In the past I have shied away from LEGO based games. The last one I played, LEGO Harry Potter, simply bored the tears out of me with its repetitive nature and lackluster gameplay. To be fair, my kids didn't enjoy it very much either (don't worry, they're not as jaded as their father).
With that said, when we got in LEGO Pirates of the Caribbean for review I was less than enthusiastic about what could potentially be a repeat performance of my previous LEGO experience. On top of this, it was mighty suspicious the timing of this game's release with the upcoming release of the fourth film.
All of this combined would possibly equal out to be a horrid LEGO experience, right?
LEGO Pirates of the Caribbean is different than previous LEGO games of its type. The game is divided up into the four Pirates of the Caribbean films, where you get to run through each story in fun LEGO fashion. Once you complete the first film it unlocks the rest and you can jump back and forth between them. Having that solid structure, and that much fun available to you, is quite cool. On top of this, somewhere along the way Disney Interactive Studios found a perfect balance between action and puzzles, which was a bit of a problem in games like LEGO Harry Potter.
Harry Potter had an issue where you would have to spend a large amount of time trying to solve puzzles and constantly go through repetitive motions to complete tasks. It felt more like work than it did fun, and my kids felt the same way. This time around Disney Interactive Studios has gotten it right with their latest release. They combine some great action (mainly sword fighting) and balance it well with some fun puzzles to progress the storyline. For example, in the first portion of the game, The Curse of the Black Pearl, Captain Jack Sparrow and Elizabeth Swann get stranded on a remote island together after a ferocious battle at sea. The pair must explore the island to find a way off, which leads them through different caverns and shipwrecks. It's simply not destroying things and finding pieces, rather it's working together and playing off each others strengths that make this level work well. Just before you grow tired of doing this sort of work the level is finished and you move on to the finale in the overall level where you battle Barbossa. Again, it's a good balance of puzzle and action, which is something the LEGO series desperately needed to solve.
Along the way through the many levels, you also get to pick up unlockables and achievements. These can come in the form of characters, clothing, LEGO Studs (which you can use in shops later on), mini-kits and the quest to become a 'true pirate'. There's enough variety here to entertain adults, but completely 'wow' kids into playing a very long time. My kids were completely glued to this game when I started reviewing it days ago. Coming from a Club Penguin generation, where collecting things and obtaining 'new things' is a must, they simply could not put this game down... but they had to because they had homework to do. I digress, there's plenty here to keep your fancy. On top of a story mode that goes through all the films, you also get 'free play' mode. This allows you, and a friend, to go back through the levels of the game and open up passages and collect items that you couldn't have collected the first time around. This adds a ton of value to a game like LEGO Pirates of the Caribbean.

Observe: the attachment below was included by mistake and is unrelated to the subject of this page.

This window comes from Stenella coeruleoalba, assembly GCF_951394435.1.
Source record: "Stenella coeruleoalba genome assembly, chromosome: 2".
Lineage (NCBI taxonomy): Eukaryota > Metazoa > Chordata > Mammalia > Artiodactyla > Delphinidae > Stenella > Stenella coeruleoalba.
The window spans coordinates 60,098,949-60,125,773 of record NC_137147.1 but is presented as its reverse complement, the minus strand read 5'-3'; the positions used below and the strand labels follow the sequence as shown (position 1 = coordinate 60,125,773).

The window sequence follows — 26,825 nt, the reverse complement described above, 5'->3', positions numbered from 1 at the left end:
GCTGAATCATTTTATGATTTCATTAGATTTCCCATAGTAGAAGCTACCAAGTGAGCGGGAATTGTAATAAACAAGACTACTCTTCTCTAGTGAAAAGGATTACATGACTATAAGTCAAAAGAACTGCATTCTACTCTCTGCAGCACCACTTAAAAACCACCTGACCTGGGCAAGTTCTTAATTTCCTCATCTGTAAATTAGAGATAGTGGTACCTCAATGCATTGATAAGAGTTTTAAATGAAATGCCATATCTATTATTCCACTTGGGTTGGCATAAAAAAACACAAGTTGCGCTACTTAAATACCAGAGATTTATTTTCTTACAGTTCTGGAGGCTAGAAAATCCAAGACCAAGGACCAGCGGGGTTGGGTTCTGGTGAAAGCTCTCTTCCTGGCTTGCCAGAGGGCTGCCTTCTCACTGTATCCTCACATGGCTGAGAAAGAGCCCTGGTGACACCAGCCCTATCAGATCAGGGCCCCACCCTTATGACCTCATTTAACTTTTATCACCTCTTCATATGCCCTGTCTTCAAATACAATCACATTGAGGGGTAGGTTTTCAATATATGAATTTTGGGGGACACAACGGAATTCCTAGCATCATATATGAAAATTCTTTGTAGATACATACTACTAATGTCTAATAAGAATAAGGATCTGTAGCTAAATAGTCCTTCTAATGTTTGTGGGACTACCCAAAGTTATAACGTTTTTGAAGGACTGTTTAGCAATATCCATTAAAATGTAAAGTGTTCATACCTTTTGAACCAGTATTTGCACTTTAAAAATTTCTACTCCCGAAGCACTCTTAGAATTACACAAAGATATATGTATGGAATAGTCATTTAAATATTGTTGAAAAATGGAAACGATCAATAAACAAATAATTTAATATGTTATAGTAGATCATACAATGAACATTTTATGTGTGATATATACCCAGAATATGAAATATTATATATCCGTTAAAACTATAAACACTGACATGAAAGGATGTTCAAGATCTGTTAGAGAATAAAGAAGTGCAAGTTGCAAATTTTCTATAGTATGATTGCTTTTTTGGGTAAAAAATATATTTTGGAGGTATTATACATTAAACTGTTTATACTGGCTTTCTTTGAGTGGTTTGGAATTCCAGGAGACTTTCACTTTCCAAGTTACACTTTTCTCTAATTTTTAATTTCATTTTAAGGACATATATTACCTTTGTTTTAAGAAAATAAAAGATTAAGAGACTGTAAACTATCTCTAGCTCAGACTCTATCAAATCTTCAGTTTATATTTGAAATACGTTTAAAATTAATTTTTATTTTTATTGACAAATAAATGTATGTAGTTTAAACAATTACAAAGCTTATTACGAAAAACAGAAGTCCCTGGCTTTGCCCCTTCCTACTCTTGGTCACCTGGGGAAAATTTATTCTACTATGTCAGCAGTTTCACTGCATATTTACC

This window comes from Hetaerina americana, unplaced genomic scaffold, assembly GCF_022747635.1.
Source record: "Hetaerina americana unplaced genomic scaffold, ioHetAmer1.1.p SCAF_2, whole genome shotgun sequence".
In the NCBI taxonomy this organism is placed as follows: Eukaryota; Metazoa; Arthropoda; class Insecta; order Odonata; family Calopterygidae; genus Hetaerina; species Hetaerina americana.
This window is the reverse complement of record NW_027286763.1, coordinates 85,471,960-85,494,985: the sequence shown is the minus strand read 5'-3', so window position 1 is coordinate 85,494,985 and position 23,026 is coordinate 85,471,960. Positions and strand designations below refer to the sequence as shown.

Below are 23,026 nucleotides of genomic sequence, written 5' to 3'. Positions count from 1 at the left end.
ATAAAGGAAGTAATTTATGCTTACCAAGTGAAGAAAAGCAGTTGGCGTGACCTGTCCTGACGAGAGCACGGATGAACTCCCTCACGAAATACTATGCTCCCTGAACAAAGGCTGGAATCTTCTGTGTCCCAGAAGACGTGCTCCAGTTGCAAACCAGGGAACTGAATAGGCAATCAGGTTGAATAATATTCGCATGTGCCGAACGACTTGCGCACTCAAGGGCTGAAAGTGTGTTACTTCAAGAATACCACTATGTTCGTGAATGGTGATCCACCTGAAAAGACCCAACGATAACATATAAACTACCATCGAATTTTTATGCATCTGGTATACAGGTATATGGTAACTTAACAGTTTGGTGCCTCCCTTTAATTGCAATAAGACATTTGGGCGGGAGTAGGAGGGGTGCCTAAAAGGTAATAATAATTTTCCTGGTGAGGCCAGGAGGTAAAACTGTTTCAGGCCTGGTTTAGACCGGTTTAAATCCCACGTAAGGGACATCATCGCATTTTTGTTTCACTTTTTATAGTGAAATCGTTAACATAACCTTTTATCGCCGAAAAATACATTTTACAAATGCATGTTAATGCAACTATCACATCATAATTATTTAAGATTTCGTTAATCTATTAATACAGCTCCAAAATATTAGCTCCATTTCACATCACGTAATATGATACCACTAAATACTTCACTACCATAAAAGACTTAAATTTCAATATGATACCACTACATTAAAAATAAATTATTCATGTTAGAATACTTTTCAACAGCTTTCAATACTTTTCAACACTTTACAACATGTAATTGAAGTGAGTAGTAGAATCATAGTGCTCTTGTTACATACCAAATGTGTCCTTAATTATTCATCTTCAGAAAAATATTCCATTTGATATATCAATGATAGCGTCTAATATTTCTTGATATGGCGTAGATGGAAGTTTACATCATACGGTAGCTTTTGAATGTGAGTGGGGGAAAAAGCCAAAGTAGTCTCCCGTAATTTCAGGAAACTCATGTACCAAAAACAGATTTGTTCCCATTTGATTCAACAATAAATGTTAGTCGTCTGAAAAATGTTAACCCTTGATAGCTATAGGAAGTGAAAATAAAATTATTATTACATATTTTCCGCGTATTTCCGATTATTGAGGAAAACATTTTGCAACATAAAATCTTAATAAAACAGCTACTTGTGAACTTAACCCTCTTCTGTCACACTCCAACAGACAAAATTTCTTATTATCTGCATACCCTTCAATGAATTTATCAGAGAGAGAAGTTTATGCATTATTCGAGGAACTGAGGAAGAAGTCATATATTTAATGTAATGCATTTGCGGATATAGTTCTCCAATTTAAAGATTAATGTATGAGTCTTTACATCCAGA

With all of this said, how's the game look and feel? Disney Interactive Studios and their developers seemed to have improved the series visually with this particular game. The water effects are darn good, the character designs are pretty spot-on (even Captain Jack Sparrow's patented drunk walk is represented pretty well) and the environments are really alive. For example, when you start off in the second film you spend some time rolling around in a round bone cage (just like in the actual film). As you're rolling around a 3D Sonic the Hedgehog-esque layout, you can see Sparrow running from the natives in the background; it's amusing, and sometimes distracting. Regardless, it's really quite cool to see that much detail put into the game that will probably sell well anyway. Visuals aside, the biggest plus in the game (that no one seems to have mentioned yet for some reason) is the inclusion of the orchestrated soundtrack. Perfectly placed in the right spots, you'll go with the music when it comes to scene by scene action. When you're sword fighting against Barbossa at the end of the first film the music picks up. When you're trying to figure out a puzzle, you get that slow tune from the film that is led by Cellos. It's quite cool and encouraging to hear the actual music. What's even more remarkable is that the devs actually placed it appropriately in the game.
So after so many compliments is there anything wrong with the game? The only complaint I can possibly give is that once in a while you're going to run into a puzzle that is slightly frustrating. Keep in mind what is 'slightly' frustrating to us is going to be 'very' frustrating to kids. That might be the opportunity for you to be the hero parent that swoops in and saves the day. That's my only complaint about the game, though. Other than that, there's a lot to like here. The game is fun, long and there's plenty of replay value in it. For $49.99 you simply cannot go wrong with what Disney Interactive Studios has brought to the table.